Crews were dispatched to the church, at 2461 Abner Creek Road, at 11:12 a.m. and arrived five minutes later to find a fire burning in the attic, said Reidville Assistant Fire Chief Tim Brady. Lack of proper water pressure at first hampered efforts to extinguish the fire, he said. Arson is not suspected, but agents with the State Law Enforcement Division and U.S. Bureau of Alcohol, Tobacco, Firearms and Explosives will help investigate because the fire involved a church.
Abner Creek leaders hope to hold services within three weeks in a gymnasium adjacent to the church, which doubles as a meeting hall and was not ruined by the fire.
Members of the congregation and community gathered to watch the blaze from the cemetery across the street, tears welling up in their eyes. Despite the efforts of six fire departments, onlookers stared in disbelief as the brick walls of the sanctuary, built in 1963, buckled and the steeple slowly tilted to one side, then fell into the burning
Heather Smith, who has attended the church for more than a decade and whose brother planned to marry there this year, watched the blaze in shock alongside family. "You know it's just a building," Smith said, fighting back tears. "We, the people, are the church, and we can rebuild."
F.E. Hendrix, a sixth-generation Abner Creek member and church historian, talked with firefighters as he watched the blaze spread to the church library. Hendrix said he didn't know what the new year would bring, but he didn't expect the scene before his eyes Wednesday.
"I prayed that it would never would happen, but, you know, you have a sinking feeling when you see it, the flames coming out the top," Hendrix said. "It gives you a sinking feeling, and you think about all the memories that are in there, and historical things. As far as I know, nothing was saved at all."
Hendrix preserved many memories through a book he authored last year on the church's history. Written to mark Abner Creek's 175th anniversary in September, the volume included more than 200 photographs.
The educational building, which houses offices and classrooms, has been undergoing a $700,000 renovation since March, and Jason Grant, one of eight construction crew members in the building Wednesday, said he and his co-workers were working on the first floor
"We thought it was the jackhammer smoking, but it was actually the church smoking," Grant said. "We didn't even know it was on fire."
The workers attempted to extinguish the blaze but could not. They were able to leave the building safely and called 911.
Debbie Gresham, who has attended Abner Creek since childhood, stood across the road as she watched flames engulf the church nursery where her children and grandchildren spent many hours. The blaze brought back memories of the 2004 fire that gutted Lyman United Methodist Church, where her husband attends.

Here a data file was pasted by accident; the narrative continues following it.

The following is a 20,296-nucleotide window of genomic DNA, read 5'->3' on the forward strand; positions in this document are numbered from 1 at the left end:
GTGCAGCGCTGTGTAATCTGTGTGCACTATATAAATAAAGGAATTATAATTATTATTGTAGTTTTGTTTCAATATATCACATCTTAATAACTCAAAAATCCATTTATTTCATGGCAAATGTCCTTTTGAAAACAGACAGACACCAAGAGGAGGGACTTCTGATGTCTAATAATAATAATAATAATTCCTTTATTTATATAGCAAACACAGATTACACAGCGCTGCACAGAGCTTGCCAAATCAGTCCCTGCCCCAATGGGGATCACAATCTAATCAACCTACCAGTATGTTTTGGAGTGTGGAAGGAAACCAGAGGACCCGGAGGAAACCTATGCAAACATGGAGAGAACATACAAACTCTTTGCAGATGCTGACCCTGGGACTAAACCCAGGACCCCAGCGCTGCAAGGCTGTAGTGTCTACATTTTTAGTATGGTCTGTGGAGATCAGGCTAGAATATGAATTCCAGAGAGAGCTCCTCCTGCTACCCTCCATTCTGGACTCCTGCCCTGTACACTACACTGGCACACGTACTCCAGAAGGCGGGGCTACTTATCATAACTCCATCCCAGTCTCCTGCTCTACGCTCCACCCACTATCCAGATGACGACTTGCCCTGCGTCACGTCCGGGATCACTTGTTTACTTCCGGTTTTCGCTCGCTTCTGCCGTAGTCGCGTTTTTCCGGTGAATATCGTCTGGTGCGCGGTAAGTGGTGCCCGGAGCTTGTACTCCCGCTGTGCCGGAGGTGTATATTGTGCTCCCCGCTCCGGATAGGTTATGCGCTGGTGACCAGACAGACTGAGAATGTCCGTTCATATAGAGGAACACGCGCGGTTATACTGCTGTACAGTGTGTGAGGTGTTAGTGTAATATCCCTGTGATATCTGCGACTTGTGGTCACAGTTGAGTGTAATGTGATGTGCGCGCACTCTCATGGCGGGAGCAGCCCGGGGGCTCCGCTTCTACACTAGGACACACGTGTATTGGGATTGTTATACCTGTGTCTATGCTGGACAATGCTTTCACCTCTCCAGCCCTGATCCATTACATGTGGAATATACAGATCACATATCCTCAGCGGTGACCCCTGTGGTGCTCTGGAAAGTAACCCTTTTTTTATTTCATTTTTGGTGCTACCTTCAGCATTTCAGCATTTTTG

"I couldn't understand what he felt until today," she said.
Gresham's granddaughter, 7-year-old Haleigh, said she hoped a new sanctuary would be built as soon as possible. "When I heard this happened, I was, like, really sad that my church burned down Ö," she said. "This is where people get baptized and everything."
Organized in 1832, Abner Creek Baptist Church was founded in a log cabin belonging to Hendrix's ancestors. The church was officially constituted in 1834 with 21 charter members and continued meeting in the log cabin until a new sanctuary was built in 1840. After two expansions, the current sanctuary was completed in 1963.
The educational building in back was built in 1953,
The Rev. Wallace Hughes, who served as Abner Creek's pastor from 1968 to 1976, stopped by the church Wednesday after hearing about the fire.
"It's a sad day," Hughes said. "A lot of history is going down: all the records, the library. Ö People had hoped someday to have a new building, but they didn't want it this way. They wanted to preserve it and add to it."
Cleatus Blackmon, director of missions for the Greer Baptist Association, to which Abner Creek belongs, said he had mixed feelings while watching the fire.
"It's just a lot to take in, number one. And secondly, the sadness is not so much for the building but the congregation, the church, because of their attachment to it," he said. "But there's also the assumption they're bigger than and stronger than the building."
As he shared words of comfort with congregation members and firefighters who attend Abner Creek, Hendrix stayed calm, recalling fond memories of the church and keeping the big picture in mind.
"As hard as it is, we're just going to have to stick together, and the Lord has a plan, and we just
— Submitted September 7, 2009, by Brian Scott of Anderson, South Carolina.
3. Buffalo, Greer churches celebrate rebuilding
by Kim Kimzey
August 2, 2009
The Rev. George W. Shell Jr., pastor of St. Luke Baptist Church in Buffalo, received a phone call the night of Oct. 7, 2007. An assistant pastor told Shell the church had caught on fire.